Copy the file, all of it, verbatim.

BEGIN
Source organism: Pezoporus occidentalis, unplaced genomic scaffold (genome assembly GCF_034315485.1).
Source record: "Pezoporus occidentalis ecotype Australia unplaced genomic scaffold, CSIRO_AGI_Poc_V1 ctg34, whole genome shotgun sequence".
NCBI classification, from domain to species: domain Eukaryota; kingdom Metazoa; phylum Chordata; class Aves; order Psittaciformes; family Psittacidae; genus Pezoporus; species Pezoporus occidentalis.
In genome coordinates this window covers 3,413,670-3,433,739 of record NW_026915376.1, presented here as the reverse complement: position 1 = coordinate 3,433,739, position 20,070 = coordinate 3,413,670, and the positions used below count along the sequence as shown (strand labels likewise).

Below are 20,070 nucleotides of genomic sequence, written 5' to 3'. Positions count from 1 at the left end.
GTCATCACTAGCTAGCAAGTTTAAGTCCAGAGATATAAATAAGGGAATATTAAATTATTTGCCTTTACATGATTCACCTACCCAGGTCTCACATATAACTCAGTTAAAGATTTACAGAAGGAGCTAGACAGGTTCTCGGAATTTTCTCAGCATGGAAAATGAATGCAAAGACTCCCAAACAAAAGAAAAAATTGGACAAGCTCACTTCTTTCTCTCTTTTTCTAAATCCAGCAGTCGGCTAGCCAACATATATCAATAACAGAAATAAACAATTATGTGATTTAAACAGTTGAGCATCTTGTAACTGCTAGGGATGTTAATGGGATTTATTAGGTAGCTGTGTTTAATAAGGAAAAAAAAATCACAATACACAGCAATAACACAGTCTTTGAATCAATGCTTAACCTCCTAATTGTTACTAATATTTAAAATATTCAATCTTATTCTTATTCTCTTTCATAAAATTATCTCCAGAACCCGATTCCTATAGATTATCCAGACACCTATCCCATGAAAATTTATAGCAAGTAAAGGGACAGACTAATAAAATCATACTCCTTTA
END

Source organism: Pezoporus occidentalis, unplaced genomic scaffold (genome assembly GCF_034315485.1).
Source record: "Pezoporus occidentalis ecotype Australia unplaced genomic scaffold, CSIRO_AGI_Poc_V1 ctg34, whole genome shotgun sequence".
NCBI classification, from domain to species: domain Eukaryota; kingdom Metazoa; phylum Chordata; class Aves; order Psittaciformes; family Psittacidae; genus Pezoporus; species Pezoporus occidentalis.
In genome coordinates this window covers 3,413,670-3,433,739 of record NW_026915376.1, presented here as the reverse complement: position 1 = coordinate 3,433,739, position 20,070 = coordinate 3,413,670, and the positions used below count along the sequence as shown (strand labels likewise).

Below are 20,070 nucleotides of genomic sequence, written 5' to 3'. Positions count from 1 at the left end.
GTCATCACTAGCTAGCAAGTTTAAGTCCAGAGATATAAATAAGGGAATATTAAATTATTTGCCTTTACATGATTCACCTACCCAGGTCTCACATATAACTCAGTTAAAGATTTACAGAAGGAGCTAGACAGGTTCTCGGAATTTTCTCAGCATGGAAAATGAATGCAAAGACTCCCAAACAAAAGAAAAAATTGGACAAGCTCACTTCTTTCTCTCTTTTTCTAAATCCAGCAGTCGGCTAGCCAACATATATCAATAACAGAAATAAACAATTATGTGATTTAAACAGTTGAGCATCTTGTAACTGCTAGGGATGTTAATGGGATTTATTAGGTAGCTGTGTTTAATAAGGAAAAAAAAATCACAATACACAGCAATAACACAGTCTTTGAATCAATGCTTAACCTCCTAATTGTTACTAATATTTAAAATATTCAATCTTATTCTTATTCTCTTTCATAAAATTATCTCCAGAACCCGATTCCTATAGATTATCCAGACACCTATCCCATGAAAATTTATAGCAAGTAAAGGGACAGACTAATAAAATCATACTCCTTTA